This is a design specification for the functions Argon and Argon2 for the international password hashing competition (PHC), 2013-2015. Argon is our original submission to PHC. It is a multipurpose hash ... [more ▼]

This is a design specification for the functions Argon and Argon2 for the international password hashing competition (PHC), 2013-2015. Argon is our original submission to PHC. It is a multipurpose hash function, that is optimized for highest resilience against tradeoff attacks, so that any, even small memory reduction would lead to significant time and computational penalties. Argon can be used for password hashing, key derivation, or any other memory-hard computation (e.g., for cryptocurrencies). Argon2 summarizes the state of the art in the design of memory-hard functions. It is a streamlined and simple design. It aims at the highest memoryfilling rate and effective use of multiple computing units, while still providing defense against tradeoff attacks. Argon2 is optimized for the x86 architecture and exploits the cache and memory organization of the recent Intel and AMD processors. Argon2 has two variants: Argon2d and Argon2i. Argon2d is faster and uses data-depending memory access, which makes it suitable for cryptocurrencies and applications with no threats from side-channel timing attacks. Argon2i uses data-independent memory access, which is preferred for password hashing and password based key derivation. Argon2i is slower as it makes more passes over the memory to protect from tradeoff attacks. We recommend Argon for the applications that aim for the highest tradeoff resilience and want to guarantee prohibitive time and computational penalties on any memory-reducing implementation. According to our cryptanalytic algorithms, an attempt to use half of the requested memory (for instance, 64 MB instead of 128 MB) results in the speed penalty factor of 140 and in the penalty 218. The penalty grows exponentially as the available memory decreases, which effectively prohibits the adversary to use any smaller amount of memory. Such high computational penalties are a unique feature of Argon. We recommend Argon2 for the applications that aim for high performance. Both versions of Argon2 allow to fill 1 GB of RAM in a fraction of second, and smaller amounts even faster. It scales easily to the arbitrary number of parallel computing units. Its design is also optimized for clarity to ease analysis and implementation. [less ▲]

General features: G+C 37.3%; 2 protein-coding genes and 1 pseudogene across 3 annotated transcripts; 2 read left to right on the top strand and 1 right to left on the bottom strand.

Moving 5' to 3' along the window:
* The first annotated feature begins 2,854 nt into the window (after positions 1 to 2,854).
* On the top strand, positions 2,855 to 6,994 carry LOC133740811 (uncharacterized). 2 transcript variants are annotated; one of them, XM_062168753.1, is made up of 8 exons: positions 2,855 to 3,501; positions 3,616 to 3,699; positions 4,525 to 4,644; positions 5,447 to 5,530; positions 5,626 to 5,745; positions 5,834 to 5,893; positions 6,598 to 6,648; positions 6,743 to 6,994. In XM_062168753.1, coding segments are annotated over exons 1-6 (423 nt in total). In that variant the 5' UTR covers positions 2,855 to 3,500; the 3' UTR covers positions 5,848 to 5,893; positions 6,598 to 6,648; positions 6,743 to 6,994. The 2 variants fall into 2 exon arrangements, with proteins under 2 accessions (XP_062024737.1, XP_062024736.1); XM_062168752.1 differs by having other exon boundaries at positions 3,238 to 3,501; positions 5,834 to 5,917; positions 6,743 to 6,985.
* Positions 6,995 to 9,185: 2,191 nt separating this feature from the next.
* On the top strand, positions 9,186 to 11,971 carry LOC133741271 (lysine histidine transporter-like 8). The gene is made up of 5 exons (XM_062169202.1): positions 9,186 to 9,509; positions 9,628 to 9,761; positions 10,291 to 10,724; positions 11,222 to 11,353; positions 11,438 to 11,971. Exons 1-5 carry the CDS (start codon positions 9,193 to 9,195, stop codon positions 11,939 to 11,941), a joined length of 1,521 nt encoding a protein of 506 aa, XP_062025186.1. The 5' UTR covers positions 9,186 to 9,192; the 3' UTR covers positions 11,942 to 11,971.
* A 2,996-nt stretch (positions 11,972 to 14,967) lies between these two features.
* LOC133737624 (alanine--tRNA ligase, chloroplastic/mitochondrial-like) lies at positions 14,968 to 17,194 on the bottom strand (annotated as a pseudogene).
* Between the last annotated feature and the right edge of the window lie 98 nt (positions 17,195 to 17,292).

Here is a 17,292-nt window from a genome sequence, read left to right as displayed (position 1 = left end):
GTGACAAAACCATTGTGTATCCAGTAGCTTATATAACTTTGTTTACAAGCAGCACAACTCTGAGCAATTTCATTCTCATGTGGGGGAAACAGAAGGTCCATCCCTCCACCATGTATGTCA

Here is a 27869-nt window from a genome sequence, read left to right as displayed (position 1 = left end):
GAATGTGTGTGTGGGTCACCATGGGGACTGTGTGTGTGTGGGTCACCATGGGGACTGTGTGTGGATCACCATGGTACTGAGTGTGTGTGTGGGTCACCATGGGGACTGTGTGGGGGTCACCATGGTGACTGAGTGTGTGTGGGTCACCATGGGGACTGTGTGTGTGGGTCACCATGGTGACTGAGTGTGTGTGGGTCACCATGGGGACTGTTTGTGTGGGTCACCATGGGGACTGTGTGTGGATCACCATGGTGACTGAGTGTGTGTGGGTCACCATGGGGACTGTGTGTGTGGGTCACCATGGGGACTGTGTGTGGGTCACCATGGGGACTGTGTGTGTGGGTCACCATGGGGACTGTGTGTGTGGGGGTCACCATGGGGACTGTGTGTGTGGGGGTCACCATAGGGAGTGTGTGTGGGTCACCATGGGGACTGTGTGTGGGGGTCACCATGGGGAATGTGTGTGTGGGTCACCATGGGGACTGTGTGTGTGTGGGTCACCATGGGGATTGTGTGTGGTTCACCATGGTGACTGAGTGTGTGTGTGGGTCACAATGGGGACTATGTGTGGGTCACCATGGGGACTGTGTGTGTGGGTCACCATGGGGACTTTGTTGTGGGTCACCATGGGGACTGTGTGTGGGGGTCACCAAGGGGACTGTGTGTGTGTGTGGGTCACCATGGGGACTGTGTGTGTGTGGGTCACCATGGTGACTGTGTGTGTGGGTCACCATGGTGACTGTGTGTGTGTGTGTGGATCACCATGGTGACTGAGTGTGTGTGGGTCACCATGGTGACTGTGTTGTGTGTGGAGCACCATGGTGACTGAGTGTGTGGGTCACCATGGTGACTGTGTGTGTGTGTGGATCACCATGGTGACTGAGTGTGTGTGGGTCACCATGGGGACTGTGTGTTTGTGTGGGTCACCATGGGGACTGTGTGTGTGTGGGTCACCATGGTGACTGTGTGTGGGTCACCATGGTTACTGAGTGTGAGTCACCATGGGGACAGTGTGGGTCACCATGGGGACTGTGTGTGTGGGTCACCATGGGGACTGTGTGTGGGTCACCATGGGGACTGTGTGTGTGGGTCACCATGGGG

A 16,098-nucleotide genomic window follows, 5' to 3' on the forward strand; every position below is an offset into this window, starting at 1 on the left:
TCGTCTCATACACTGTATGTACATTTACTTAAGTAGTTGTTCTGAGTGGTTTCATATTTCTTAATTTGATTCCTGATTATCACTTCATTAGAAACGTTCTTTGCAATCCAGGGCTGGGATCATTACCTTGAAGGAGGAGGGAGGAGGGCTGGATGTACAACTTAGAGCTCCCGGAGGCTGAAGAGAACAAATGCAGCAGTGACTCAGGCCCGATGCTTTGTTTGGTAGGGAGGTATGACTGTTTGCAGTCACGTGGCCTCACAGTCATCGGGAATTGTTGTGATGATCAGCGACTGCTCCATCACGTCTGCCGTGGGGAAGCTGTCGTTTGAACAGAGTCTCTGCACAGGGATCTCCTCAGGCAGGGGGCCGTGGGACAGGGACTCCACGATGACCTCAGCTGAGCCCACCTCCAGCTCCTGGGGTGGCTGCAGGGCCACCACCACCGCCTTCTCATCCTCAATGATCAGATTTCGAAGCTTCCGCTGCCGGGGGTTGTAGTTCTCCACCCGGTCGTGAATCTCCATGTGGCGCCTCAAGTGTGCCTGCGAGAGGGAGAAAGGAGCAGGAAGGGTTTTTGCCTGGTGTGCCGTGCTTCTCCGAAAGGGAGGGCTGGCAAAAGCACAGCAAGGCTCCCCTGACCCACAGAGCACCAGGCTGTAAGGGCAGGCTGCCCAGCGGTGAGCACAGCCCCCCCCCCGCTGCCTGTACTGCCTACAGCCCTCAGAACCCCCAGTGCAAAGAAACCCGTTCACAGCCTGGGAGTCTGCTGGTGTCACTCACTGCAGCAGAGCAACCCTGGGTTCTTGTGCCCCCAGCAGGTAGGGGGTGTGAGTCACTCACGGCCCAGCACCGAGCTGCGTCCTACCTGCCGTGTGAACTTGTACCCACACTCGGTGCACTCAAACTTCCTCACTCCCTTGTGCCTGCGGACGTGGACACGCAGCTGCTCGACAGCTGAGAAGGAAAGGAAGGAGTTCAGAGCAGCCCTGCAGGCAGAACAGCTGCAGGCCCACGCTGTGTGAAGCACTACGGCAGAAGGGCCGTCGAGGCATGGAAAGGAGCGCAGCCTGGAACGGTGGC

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See detailRotational Cryptanalysis of ARX Revisited
Khovratovich, Dmitry UL; Nikolic, Ivica; Pieprzyk, Josef et al

in Fast Software Encryption - 22nd International Workshop, FSE 2015 Istanbul, Turkey, March 8-11, 2015, Revised Selected Papers (2015)

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See detailCryptographic Schemes Based on the ASASA Structure: Black-box, White-box, and Public-key
Biryukov, Alex UL; Bouillaguet, Charles; Khovratovich, Dmitry UL

in 20th International Conference on the Theory and Application of Cryptology and Information Security (2014, December)

In this paper we pick up an old challenge to design public key or white-box constructions from symmetric cipher components. We design several encryption schemes based on the ASASA structure ranging from ... [more ▼]

In this paper we pick up an old challenge to design public key or white-box constructions from symmetric cipher components. We design several encryption schemes based on the ASASA structure ranging from fast and generic symmetric ciphers to compact public key and white-box constructions based on generic affine transformations combined with specially designed low degree non-linear layers. While explaining our design process we show several instructive attacks on the weaker variants of our schemes. [less ▲]